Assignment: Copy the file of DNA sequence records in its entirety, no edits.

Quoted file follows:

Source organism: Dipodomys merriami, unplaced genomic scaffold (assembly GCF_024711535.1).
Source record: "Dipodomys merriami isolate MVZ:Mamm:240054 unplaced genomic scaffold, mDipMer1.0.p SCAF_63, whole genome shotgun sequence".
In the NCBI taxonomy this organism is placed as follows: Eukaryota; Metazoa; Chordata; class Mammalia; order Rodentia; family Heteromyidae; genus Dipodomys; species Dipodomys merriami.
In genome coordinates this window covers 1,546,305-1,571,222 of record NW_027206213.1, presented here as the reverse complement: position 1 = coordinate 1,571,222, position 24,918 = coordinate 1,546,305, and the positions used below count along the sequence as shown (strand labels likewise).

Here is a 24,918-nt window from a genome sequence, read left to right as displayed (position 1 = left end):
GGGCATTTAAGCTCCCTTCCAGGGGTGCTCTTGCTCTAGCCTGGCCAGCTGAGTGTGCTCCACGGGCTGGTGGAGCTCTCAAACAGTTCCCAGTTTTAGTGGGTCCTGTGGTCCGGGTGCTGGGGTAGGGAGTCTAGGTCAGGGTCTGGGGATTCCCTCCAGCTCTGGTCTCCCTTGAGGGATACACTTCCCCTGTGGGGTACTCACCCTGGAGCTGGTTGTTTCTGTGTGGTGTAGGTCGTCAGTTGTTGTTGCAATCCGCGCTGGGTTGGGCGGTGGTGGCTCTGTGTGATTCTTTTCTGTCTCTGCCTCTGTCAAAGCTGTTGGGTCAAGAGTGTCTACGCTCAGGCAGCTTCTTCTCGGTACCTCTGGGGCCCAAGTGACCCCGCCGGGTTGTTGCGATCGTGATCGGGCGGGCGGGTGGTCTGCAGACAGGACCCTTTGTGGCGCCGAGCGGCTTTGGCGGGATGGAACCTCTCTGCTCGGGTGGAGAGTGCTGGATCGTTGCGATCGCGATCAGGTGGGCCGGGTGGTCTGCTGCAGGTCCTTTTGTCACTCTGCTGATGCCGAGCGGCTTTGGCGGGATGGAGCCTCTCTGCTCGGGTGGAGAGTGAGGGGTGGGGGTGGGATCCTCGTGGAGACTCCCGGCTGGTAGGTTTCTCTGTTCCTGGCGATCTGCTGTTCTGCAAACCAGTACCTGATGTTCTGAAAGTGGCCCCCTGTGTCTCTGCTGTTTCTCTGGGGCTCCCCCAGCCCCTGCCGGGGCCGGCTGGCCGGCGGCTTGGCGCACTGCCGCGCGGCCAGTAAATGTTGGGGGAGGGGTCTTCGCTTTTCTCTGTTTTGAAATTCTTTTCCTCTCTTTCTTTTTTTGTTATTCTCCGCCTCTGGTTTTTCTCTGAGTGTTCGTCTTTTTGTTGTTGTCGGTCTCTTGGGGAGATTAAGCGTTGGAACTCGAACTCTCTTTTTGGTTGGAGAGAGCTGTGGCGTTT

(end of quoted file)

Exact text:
Source organism: Dipodomys merriami, unplaced genomic scaffold (assembly GCF_024711535.1).
Source record: "Dipodomys merriami isolate MVZ:Mamm:240054 unplaced genomic scaffold, mDipMer1.0.p SCAF_63, whole genome shotgun sequence".
In the NCBI taxonomy this organism is placed as follows: Eukaryota; Metazoa; Chordata; class Mammalia; order Rodentia; family Heteromyidae; genus Dipodomys; species Dipodomys merriami.
In genome coordinates this window covers 1,546,305-1,571,222 of record NW_027206213.1, presented here as the reverse complement: position 1 = coordinate 1,571,222, position 24,918 = coordinate 1,546,305, and the positions used below count along the sequence as shown (strand labels likewise).

Here is a 24,918-nt window from a genome sequence, read left to right as displayed (position 1 = left end):
GGGCATTTAAGCTCCCTTCCAGGGGTGCTCTTGCTCTAGCCTGGCCAGCTGAGTGTGCTCCACGGGCTGGTGGAGCTCTCAAACAGTTCCCAGTTTTAGTGGGTCCTGTGGTCCGGGTGCTGGGGTAGGGAGTCTAGGTCAGGGTCTGGGGATTCCCTCCAGCTCTGGTCTCCCTTGAGGGATACACTTCCCCTGTGGGGTACTCACCCTGGAGCTGGTTGTTTCTGTGTGGTGTAGGTCGTCAGTTGTTGTTGCAATCCGCGCTGGGTTGGGCGGTGGTGGCTCTGTGTGATTCTTTTCTGTCTCTGCCTCTGTCAAAGCTGTTGGGTCAAGAGTGTCTACGCTCAGGCAGCTTCTTCTCGGTACCTCTGGGGCCCAAGTGACCCCGCCGGGTTGTTGCGATCGTGATCGGGCGGGCGGGTGGTCTGCAGACAGGACCCTTTGTGGCGCCGAGCGGCTTTGGCGGGATGGAACCTCTCTGCTCGGGTGGAGAGTGCTGGATCGTTGCGATCGCGATCAGGTGGGCCGGGTGGTCTGCTGCAGGTCCTTTTGTCACTCTGCTGATGCCGAGCGGCTTTGGCGGGATGGAGCCTCTCTGCTCGGGTGGAGAGTGAGGGGTGGGGGTGGGATCCTCGTGGAGACTCCCGGCTGGTAGGTTTCTCTGTTCCTGGCGATCTGCTGTTCTGCAAACCAGTACCTGATGTTCTGAAAGTGGCCCCCTGTGTCTCTGCTGTTTCTCTGGGGCTCCCCCAGCCCCTGCCGGGGCCGGCTGGCCGGCGGCTTGGCGCACTGCCGCGCGGCCAGTAAATGTTGGGGGAGGGGTCTTCGCTTTTCTCTGTTTTGAAATTCTTTTCCTCTCTTTCTTTTTTTGTTATTCTCCGCCTCTGGTTTTTCTCTGAGTGTTCGTCTTTTTGTTGTTGTCGGTCTCTTGGGGAGATTAAGCGTTGGAACTCGAACTCTCTTTTTGGTTGGAGAGAGCTGTGGCGTTT